Our city faces an unprecedented housing affordability and homelessness crisis. Nurses, teachers, machinists, hotel and restaurant workers, public sector workers—and even the construction workers who are building the new gleaming skyscrapers—can no longer afford to live in Seattle. A recent University of Washington study found that a household needs around $90,000/year to afford the rent of an average King County apartment. More than 12,000 people in the county are sleeping on the street or in shelters, and at least 156,000 families are rent-burdened, one financial setback away from a similar fate.
Mayor Durkan has chosen to disregard this reality as well as the city’s workers and community members in her search for a new director of the city’s Human Services Department (HSD), which is ground zero for allocating public funds to social services. She has systematically ignored those voices, nominating interim director Jason Johnson without a public search for candidates. The city should not move forward with this nomination without engaging the community, which is why I am opposing the appointment of Mr. Johnson.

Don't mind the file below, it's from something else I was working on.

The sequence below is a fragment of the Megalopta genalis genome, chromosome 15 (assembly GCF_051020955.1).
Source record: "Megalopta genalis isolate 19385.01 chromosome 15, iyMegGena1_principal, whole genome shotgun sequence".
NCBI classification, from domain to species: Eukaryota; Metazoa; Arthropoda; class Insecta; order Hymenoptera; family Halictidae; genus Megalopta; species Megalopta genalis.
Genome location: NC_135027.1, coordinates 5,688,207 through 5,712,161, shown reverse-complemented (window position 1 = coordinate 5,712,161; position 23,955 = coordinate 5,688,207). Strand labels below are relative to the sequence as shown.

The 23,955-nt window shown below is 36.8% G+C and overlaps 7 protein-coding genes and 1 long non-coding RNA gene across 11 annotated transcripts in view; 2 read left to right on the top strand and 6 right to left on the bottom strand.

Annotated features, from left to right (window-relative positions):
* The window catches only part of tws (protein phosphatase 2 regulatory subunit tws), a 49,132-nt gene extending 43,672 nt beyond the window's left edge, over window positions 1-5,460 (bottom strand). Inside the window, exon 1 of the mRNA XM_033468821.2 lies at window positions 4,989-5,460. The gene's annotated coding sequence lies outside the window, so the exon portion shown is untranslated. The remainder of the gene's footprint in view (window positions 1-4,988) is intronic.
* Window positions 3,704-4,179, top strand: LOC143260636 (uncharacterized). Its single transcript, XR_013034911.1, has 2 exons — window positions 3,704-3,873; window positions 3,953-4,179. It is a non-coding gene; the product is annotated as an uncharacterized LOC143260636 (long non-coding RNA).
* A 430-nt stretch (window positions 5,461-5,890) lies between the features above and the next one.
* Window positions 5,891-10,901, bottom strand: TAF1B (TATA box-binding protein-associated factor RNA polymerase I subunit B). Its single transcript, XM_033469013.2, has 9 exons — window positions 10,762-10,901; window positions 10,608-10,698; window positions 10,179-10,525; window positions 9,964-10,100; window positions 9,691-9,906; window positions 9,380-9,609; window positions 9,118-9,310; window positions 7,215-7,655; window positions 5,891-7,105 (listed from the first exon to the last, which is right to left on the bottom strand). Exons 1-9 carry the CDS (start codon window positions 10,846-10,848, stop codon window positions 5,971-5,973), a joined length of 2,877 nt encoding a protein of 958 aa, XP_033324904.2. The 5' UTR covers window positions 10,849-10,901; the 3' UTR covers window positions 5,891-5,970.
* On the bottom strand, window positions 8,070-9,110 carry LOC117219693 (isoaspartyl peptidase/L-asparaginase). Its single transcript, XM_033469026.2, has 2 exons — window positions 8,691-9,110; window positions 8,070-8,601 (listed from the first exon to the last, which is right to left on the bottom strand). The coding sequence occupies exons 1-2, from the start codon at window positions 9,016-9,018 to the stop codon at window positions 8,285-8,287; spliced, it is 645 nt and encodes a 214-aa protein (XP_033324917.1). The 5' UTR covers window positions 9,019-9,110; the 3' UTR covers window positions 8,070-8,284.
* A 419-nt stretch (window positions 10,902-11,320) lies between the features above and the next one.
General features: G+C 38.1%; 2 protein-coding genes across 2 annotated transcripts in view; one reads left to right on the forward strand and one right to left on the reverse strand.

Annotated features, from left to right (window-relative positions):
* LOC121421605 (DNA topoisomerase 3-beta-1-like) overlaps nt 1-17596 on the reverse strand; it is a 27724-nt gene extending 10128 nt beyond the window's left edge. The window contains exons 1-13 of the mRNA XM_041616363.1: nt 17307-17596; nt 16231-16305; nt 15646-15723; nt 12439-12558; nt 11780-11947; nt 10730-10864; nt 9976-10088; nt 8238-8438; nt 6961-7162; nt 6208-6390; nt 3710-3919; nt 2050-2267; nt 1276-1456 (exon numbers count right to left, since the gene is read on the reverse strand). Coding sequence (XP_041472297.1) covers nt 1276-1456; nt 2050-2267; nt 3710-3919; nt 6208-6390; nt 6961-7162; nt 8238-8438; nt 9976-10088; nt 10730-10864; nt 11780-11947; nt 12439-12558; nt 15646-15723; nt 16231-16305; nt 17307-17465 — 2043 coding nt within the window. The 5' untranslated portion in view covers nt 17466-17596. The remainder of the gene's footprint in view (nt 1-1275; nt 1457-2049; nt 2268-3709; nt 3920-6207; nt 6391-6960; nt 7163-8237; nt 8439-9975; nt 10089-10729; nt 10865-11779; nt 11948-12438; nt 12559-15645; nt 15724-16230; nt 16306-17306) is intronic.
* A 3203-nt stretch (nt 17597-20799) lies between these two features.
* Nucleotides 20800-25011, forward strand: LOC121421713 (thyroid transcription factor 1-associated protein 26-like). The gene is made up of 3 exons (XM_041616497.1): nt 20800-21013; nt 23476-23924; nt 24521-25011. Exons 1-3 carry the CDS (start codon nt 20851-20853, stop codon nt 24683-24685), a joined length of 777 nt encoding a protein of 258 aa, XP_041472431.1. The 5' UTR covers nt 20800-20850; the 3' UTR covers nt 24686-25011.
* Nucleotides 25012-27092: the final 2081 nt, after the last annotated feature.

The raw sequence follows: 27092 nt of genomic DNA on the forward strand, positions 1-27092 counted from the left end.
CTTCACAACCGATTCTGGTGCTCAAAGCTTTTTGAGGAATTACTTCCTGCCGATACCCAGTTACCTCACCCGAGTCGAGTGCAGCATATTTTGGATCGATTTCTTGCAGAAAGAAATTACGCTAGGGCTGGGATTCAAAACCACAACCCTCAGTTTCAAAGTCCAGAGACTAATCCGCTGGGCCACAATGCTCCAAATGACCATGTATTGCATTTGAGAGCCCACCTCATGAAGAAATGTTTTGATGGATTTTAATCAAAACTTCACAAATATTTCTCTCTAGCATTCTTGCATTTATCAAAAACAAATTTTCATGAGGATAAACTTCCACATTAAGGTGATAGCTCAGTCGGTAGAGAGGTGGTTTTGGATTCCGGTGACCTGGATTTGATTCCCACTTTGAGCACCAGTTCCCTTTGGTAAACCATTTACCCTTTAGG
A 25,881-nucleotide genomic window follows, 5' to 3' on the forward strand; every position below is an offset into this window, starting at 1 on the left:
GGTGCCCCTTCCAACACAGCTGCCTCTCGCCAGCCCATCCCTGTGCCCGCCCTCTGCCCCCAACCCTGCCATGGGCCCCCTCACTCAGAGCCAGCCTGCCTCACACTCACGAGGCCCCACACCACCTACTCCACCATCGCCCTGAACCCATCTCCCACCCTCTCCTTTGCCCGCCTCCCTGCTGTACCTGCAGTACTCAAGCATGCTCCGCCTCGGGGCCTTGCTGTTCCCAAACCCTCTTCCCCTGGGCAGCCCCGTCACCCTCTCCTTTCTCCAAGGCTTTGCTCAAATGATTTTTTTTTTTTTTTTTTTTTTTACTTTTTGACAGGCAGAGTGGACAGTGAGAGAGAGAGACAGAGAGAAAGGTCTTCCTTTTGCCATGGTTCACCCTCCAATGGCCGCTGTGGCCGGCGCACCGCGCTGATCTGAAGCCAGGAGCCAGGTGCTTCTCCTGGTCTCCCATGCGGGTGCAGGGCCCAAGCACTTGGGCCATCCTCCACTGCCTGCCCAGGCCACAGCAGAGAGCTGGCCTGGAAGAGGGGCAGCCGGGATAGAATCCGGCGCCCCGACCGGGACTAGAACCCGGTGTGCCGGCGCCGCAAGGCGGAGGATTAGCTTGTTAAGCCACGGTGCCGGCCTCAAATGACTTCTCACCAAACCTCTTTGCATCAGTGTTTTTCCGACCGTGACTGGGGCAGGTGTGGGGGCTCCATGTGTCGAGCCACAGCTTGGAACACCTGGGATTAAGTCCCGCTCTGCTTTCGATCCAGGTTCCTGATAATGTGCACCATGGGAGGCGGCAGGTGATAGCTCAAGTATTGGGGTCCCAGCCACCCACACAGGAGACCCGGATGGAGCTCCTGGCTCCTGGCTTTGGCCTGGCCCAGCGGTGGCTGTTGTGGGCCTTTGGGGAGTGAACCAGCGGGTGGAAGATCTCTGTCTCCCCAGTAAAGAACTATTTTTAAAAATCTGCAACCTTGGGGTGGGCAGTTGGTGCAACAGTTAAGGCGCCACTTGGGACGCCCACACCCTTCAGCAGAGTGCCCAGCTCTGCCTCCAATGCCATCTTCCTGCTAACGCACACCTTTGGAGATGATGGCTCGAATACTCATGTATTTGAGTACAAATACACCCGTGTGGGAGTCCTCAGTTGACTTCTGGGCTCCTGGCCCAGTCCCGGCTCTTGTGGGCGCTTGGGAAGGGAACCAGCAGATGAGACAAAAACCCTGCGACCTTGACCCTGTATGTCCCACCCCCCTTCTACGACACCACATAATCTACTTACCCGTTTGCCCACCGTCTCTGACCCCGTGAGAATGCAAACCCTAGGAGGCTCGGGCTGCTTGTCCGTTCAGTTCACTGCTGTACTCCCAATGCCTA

Behind the Mayor’s attempt to bypass a transparent and inclusive appointment search—and to sideline the overwhelming and numerous voices of those who oppose her choice for the HSD director position—is a broader attempt to silence opposition to her underfunded and punitive approach to the housing and homelessness crisis. The Mayor’s strategy effectively ignores the deeply embedded economic inequality, unaffordable rents, racism, sexism, and social inequalities built into the fabric of capitalism, problems that have been dramatically worsened by City Hall’s longstanding support for and reliance on the for-profit market.
Seattle urgently needs a major expansion of high-quality publicly-owned affordable housing and fully funded social services. King County estimates that 244,000 more affordable homes are needed countywide by 2040. This is only possible by taxing big businesses like Amazon and Starbucks.
HSD workers understand that the humanitarian crisis in our city falls disproportionately on people of color, immigrants, women, and the LGBTQ community, and they want a city leadership that understands that too.